Lead toxicosis of captive vultures: case description and responses to chelation therapy
- Equal contributors
1 Department of Veterinary Ecology and Environmental Protection, Faculty of Veterinary Hygiene and Ecology, University of Veterinary and Pharmaceutical Sciences Brno, Brno, Czech Republic
2 Avian Veterinary Clinic Skrivany, Cesky Brod, Czech Republic
3 Department of Chemistry and Biochemistry, Mendel University, Brno, Czech Republic
4 Centre of Advanced Studies, Faculty of Military Health Sciences, University of Defence, Hradec Kralove, Czech Republic
5 Department of Infectious Diseases and Microbiology, Faculty of Veterinary Medicine, University of Veterinary and Pharmaceutical Sciences Brno, Brno, Czech Republic
BMC Veterinary Research 2013, 9:11 doi:10.1186/1746-6148-9-11Published: 16 January 2013
Lead, a serious threat for raptors, can hamper the success of their conservation. This study reports on experience with accidental lead intoxication and responses to chelation therapy in captive Cinereous (Aegypius monachus) and Egyptian (Neophron percnopterus) Vultures.
Soil contamination by lead-based paint sanded off the steel aviary resulted in poisoning of eight Cinereous and two Egyptian Vultures. A male Egyptian Vulture developed signs of apathy, polydipsia, polyuria, regurgitation, and stupor, and died on the next day. Liver, kidney and blood lead concentrations were 12.2, 8.16 and 2.66 μg/g, respectively. Laboratory analyses confirmed severe liver and kidney damage and anaemia. Blood Pb levels of Pb-exposed Cinereous Vultures were 1.571 ± 0.510 μg/g shortly after intoxication, decreased to 0.530 ± 0.165 μg/g without any therapy in a month and to 0.254 ± 0.097 μg/g one month after CaNa2EDTA administration. Eight months later, blood lead levels decreased to close to the background of the control group. Blood parameters of healthy Pb-non-exposed Cinereous Vultures were compared with those of the exposed group prior to and after chelation therapy. Iron levels in the lead-exposed pre-treatment birds significantly decreased after chelation. Haematocrit levels in Pb-exposed birds were significantly lower than those of the controls and improved one month after chelation. Creatine kinase was higher in pre-treatment birds than in the controls but normalised after therapy. Alkaline phosphatase increased after chelation. A marked increase in the level of lipid peroxidation measured as thiobarbituric acid reactive species was demonstrated in birds both prior to and after chelation. The ferric reducing antioxidant power was significantly lower in pre-treatment vultures and returned to normal following chelation therapy. Blood metallothionein levels in lead-exposed birds were higher than in controls. Reduced glutathione dropped after CaNa2EDTA therapy, while oxidised glutathione was significantly lower in both pre- and post-treatment birds. A chick in an egg produced by a Cinereous Vulture female two months after lead toxicosis died on day 40 of artificial incubation. Lead concentrations in foetal tissues were consistent with levels causing avian mortality.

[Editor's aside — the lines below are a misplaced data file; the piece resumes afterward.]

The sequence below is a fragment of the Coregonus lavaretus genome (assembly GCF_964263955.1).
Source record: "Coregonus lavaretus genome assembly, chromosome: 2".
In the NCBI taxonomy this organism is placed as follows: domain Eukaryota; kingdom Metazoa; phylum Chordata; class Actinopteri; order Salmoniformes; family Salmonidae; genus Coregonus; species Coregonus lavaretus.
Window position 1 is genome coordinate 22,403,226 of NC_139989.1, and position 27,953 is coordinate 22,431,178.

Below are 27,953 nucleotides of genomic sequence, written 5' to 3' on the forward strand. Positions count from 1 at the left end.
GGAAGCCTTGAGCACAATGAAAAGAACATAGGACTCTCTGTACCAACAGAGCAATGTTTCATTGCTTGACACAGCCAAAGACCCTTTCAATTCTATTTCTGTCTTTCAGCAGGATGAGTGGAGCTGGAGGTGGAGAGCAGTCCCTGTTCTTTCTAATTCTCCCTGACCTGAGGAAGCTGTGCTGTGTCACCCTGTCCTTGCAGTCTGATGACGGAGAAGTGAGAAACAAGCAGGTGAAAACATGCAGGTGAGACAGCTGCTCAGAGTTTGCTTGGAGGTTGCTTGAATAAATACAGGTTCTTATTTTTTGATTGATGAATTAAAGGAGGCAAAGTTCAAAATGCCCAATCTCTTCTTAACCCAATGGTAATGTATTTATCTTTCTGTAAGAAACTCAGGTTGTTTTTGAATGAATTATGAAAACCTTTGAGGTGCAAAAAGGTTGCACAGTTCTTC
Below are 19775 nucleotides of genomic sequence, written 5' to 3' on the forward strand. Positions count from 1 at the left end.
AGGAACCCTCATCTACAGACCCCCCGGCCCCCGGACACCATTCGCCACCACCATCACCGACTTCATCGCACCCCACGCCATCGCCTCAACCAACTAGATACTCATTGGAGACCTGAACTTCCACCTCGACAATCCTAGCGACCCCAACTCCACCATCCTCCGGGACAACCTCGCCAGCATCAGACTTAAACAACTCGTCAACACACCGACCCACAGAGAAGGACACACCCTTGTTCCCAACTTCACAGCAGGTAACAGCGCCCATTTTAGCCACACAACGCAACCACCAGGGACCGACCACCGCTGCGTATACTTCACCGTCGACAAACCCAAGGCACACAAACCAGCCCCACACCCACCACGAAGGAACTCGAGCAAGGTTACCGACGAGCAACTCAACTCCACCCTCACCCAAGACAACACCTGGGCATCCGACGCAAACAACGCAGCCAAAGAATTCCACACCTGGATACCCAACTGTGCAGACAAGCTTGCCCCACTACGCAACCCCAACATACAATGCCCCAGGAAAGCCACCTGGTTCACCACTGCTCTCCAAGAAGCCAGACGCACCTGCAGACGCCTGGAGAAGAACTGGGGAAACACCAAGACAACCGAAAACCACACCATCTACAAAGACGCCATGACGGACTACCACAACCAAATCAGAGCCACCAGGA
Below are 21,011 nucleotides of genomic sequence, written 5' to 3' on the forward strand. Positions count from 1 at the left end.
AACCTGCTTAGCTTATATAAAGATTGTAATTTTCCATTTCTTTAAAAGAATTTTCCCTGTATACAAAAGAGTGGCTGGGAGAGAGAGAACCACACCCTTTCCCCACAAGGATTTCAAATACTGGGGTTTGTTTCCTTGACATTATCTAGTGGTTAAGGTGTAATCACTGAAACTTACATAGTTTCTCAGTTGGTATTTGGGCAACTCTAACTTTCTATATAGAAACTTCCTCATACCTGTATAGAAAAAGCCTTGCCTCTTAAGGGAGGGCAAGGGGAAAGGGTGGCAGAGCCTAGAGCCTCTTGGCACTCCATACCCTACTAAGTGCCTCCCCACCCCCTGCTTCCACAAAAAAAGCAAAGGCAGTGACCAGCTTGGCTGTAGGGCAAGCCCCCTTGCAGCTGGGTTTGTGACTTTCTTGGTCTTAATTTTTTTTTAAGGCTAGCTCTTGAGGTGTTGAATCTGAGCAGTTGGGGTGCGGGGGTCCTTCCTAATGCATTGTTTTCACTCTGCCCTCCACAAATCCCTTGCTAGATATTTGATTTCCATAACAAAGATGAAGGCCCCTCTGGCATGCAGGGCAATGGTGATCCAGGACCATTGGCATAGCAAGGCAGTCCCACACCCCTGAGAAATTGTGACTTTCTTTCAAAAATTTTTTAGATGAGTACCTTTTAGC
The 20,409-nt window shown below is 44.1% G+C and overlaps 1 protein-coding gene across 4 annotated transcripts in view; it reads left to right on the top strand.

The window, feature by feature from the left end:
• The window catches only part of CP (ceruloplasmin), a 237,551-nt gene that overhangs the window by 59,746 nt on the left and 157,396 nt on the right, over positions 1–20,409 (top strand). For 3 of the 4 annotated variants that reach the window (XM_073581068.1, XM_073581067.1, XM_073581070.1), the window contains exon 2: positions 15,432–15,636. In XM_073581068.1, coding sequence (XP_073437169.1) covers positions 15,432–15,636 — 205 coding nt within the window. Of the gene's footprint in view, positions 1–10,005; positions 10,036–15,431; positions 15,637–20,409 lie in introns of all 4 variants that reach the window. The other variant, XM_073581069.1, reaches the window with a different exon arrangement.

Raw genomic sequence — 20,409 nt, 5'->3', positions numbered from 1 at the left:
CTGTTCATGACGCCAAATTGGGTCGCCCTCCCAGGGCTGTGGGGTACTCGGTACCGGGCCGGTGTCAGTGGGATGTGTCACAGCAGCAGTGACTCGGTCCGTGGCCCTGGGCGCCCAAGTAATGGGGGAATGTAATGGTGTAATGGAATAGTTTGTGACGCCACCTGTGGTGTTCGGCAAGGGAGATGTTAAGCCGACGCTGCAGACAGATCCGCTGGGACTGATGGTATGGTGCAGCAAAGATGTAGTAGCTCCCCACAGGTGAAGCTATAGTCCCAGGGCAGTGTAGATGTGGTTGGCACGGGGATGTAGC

The reported blood parameters and reproduction impairment in captive birds may have implications for professionals dealing with lead exposure in wild birds.